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Paul Thomson
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Database of Medical Malpractice Unavailable to the Public

7 comments

Tulsa World reported that there is a national database of medical malpractice data that the public is unable to fully access. The database is maintained by the U.S. Department of Health and includes about 460,000 records of malpractice lawsuits. However, the public can only view the lawsuit’s allegations and the patient’s health, while the remaining information is only open to hospitals, managed care organizations, and state licensing agencies.

The American Medical Association believes the information should remain private because it is unreliable. Supposedly, data is often submitted late and some of the information is untrue or misleading. The AMA argues that it is a flawed program. However, many individuals believe that this is just a way to protect doctors. The information should be available to the public because people have a right to know if their physician has been involved in a medical malpractice claim. Medical professionals need to be held accountable and potential patients should not be kept in the dark. If the patient is able to obtain this information he or she can then question their doctor about it and make an informed decision as to whether they wish to remain under the doctor’s care.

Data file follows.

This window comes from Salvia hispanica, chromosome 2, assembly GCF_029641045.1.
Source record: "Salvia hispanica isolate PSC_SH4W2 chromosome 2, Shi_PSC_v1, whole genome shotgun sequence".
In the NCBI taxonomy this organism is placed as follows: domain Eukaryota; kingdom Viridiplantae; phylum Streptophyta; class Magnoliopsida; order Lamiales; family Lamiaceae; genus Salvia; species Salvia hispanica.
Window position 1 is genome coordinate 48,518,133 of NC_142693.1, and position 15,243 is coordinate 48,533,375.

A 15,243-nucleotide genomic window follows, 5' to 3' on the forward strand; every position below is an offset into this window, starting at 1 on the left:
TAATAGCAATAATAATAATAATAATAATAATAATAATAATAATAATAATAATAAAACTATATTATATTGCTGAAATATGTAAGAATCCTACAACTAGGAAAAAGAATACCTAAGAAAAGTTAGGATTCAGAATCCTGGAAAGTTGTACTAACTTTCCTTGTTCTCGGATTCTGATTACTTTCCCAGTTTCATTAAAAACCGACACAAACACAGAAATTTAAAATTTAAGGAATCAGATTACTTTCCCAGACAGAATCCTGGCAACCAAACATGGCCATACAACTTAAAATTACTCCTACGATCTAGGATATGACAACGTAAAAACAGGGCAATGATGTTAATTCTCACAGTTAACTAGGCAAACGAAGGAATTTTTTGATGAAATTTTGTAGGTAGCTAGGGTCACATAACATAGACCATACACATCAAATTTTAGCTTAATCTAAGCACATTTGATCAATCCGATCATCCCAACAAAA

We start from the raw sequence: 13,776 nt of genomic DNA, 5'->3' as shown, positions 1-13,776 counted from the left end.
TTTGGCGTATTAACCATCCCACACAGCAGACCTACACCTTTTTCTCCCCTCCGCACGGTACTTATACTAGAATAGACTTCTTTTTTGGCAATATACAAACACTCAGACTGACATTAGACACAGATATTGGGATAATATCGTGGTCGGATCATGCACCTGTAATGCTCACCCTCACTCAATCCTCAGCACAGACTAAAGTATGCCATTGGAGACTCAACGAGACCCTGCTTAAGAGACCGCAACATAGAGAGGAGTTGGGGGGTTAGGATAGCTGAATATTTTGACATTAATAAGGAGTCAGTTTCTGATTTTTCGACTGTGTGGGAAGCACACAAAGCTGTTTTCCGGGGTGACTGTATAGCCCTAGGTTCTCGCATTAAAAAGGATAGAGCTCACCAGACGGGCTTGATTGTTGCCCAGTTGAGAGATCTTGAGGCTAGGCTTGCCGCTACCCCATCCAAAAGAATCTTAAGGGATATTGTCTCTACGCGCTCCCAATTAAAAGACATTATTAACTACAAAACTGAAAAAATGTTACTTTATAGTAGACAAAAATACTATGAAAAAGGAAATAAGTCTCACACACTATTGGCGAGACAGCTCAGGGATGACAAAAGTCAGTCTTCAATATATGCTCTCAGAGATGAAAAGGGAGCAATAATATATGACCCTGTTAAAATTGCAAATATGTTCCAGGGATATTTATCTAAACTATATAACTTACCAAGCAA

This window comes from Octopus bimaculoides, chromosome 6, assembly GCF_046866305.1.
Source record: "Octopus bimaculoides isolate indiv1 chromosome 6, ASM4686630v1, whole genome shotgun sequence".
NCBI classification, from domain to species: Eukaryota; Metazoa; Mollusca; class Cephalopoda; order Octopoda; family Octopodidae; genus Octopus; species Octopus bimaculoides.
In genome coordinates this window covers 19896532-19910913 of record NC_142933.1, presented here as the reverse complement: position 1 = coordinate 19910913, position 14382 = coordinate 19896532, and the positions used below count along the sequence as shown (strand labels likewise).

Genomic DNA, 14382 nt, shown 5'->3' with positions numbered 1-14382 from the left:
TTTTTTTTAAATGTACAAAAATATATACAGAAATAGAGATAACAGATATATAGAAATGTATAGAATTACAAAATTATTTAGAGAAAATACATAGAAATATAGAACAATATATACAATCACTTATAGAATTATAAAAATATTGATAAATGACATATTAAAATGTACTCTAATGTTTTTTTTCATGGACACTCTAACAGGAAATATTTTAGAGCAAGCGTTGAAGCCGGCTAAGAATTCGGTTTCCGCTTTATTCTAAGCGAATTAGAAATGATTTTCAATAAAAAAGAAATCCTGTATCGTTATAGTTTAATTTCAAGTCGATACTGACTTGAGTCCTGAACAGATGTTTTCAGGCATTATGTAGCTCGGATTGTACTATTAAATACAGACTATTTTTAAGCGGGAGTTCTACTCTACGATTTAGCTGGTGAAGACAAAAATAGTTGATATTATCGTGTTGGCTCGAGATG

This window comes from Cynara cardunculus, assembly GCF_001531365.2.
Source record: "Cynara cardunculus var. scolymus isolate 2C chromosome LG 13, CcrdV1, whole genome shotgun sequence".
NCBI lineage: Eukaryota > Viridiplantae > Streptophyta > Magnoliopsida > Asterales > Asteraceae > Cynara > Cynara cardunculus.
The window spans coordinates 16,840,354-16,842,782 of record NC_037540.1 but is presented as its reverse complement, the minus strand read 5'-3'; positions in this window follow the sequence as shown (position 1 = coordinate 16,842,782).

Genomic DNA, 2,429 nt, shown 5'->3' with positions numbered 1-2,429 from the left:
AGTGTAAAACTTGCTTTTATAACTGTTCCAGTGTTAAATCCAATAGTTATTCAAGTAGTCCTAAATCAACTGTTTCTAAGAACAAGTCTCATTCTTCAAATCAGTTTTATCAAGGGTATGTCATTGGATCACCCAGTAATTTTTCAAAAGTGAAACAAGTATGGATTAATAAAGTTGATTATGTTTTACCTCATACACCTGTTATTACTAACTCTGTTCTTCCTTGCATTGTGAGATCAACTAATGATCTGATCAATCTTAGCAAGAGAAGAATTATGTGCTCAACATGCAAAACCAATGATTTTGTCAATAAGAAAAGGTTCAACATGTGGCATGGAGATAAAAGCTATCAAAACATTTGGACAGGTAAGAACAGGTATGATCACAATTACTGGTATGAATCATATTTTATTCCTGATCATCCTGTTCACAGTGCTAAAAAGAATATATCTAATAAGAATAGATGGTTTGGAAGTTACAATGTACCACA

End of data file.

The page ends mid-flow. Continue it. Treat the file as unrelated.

7 Comments

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  1. Kathleen Cunningham says:
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    To Whom It May Concern,

    The fact that the National Practitioner Data Bank is unavailable to the public has always been an issue with me. If I wanted to buy a washer and dryer I could get on the internet and get thousands of hits with information to help me make an informed choice. If I need brain surgery and want to find a qualified physician, I’m screwed. Something is very wrong with this picture.

  2. Robert Oshel says:
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    I retired last year from my position with the U.S. Department of Health and Human Services as Associate Director for Research and Disputes for the National Practitioner Data Bank, so I have some expertise when it comes to the NPDB.